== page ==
Special Thanks to Randy Ray!

Friday, March 10, 2006

Spring Break, Relix Style

Above: LangerRusoo at Langerado 2005 (photo:

I may have been out of college for close to three years now, but I’m going on spring break anyway. Now, I’m sure those of you who know me will rightfully joke that I’m always on some sort of mental spring break. But, this weekend, my sonic schizophrenia is taking a three dimensional form as I embark on my first trip to Langerado. Viewed as festival season’s unofficial kickoff by some, and a chance to bake during spring break by many more, Langerado has rightfully aged into one of the country’s finest festivals since its 2002 debut. Expanding by close to five thousand fans, and boasting such headliners as Ben Harper, Wilco, the Flaming Lips and the Black Crowes, this year’s festivities should draw both the diverse crowd and bumper-to-bumper traffic so sweetly associated with the Bonnaroo’s of yore. Plus, most Spring Break vacation packages expire after your 25, so I only have four months to get out any residual college angst.

Before we begin the bloggin’, a shameless plug. The good folks at Langerado have been nice enough to let Benjy Eisen (my fellow nocturnal jam-dork) and I host their official podcast. Those of you with your speakers on are probably hearing one of our pre-casts right now. For those of you surfing the web while procrastinating from the doldrums of everyday Office Space-­life, be sure to plug in a pair of headphones before your boss walks by (unless, of course, he’s hip to the Cold Turkey). If all goes to plan, we should be fleshing our camera phone reflections with daily podcasts straight from Sunrise, FL so be sure to check this site on a daily basis throughout the weekend

Without rehashing the opening graph of my death of the jam-scene dissertation, a subject for another blog entry all together, Langerado has widened its stylistic borders significantly this spring. Placing indie-rock “It Bands” (Clap Your Hands Say Yeah and the Secret Machines) next to the jam-scene’s next (last?) group hopes (The Duo and Umphrey’s McGee), Langerado has followed in the footsteps of Bonnaroo and Austin City Limits, presenting independent live music spanning a number of genes side-by-side. Speaking of the Duo, I’m eagerly awaiting their set today, which should feature both new material (think the Arcade Fire and Broken Social Scene) and old, drinking game favorites (try to predict just when in the best the Duo busts into its Jammy-nominated “Becky.”). I’m also excited see if Wilco reinterprets any material from one of Jeff Tweedy’s 10,000, new solo-projects (is Warren getting jealous yet? )t and to see who exactly is playing with the Black Crowes this go around (I hear rumors that Eddie Harsch is the latest victim of the Robinson Brothers’ famed sibling rivalry).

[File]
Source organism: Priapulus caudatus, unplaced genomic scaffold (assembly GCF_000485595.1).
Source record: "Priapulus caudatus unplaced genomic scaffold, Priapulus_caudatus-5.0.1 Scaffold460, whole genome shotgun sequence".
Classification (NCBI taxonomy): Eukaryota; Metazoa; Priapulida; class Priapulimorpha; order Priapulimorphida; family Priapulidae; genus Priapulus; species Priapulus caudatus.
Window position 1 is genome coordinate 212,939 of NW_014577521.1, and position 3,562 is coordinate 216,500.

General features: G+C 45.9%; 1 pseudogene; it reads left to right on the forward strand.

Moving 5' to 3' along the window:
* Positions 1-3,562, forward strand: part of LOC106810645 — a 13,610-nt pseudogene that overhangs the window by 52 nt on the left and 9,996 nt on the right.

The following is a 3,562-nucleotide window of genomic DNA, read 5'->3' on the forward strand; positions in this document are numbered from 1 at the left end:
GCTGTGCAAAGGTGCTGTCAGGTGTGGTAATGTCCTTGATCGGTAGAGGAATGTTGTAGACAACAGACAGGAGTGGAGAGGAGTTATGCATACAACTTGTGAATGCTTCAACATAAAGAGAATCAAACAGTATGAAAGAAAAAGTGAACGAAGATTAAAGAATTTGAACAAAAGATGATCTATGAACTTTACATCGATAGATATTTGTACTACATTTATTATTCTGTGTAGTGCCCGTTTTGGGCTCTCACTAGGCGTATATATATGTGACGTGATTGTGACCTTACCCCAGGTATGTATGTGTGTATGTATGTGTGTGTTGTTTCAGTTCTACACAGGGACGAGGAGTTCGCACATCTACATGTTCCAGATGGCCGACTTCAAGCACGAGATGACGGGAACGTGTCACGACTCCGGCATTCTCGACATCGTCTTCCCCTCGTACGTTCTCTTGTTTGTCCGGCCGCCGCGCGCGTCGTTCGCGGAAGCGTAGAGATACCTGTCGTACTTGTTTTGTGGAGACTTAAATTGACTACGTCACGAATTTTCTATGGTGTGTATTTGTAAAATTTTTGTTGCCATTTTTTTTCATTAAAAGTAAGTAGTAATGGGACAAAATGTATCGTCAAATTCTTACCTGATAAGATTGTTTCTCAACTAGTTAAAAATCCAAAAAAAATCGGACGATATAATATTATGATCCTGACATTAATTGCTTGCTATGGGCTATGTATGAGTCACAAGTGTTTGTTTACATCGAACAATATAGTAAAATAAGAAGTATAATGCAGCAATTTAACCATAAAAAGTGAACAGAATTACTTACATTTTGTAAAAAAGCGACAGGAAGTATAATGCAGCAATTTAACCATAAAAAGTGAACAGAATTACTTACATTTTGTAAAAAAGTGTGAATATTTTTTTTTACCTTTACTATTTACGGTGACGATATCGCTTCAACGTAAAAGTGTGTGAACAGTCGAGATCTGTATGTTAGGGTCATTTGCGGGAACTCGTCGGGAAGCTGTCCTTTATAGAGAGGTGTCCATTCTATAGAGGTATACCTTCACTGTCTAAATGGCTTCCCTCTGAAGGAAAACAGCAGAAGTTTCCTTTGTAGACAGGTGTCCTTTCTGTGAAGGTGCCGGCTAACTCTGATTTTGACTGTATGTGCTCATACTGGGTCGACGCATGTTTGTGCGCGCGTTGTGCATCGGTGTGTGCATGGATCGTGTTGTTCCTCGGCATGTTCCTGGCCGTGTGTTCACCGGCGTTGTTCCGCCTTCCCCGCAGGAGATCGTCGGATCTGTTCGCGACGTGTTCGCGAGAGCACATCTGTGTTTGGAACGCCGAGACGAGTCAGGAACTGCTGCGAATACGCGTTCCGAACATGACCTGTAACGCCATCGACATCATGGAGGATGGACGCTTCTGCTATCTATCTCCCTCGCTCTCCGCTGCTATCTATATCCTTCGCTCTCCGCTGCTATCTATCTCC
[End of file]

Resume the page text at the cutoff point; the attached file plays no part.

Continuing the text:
Well, I’m off to finish packing and to prepare my eyelids for another marathon weekend without shuteye. If you’re reading this from the comfort of your own home, be sure to download our three Langerado Pre-Casts at (or through itunes by searching Cold Turkey in the purple colored podcast section) for your trip to sunny Florida.

Thursday, March 09, 2006

Cold Turkey Heats Up (and other poor puns)


Sorry for the shameless self-promotion, but I think (most) of you will enjoy this one.

Relix’s Cold Turkey, my semi-professional podcast, is hosting the world debut of “Gravity's Gone” off the Drive-by Truckers’ forthcoming album A Blessing and a Curse. The episode also features a choice quip from Brazilian Girls (the band, alas, not real, live Brazilian girls) and some commentary about Langerado you will all likely like to ignore.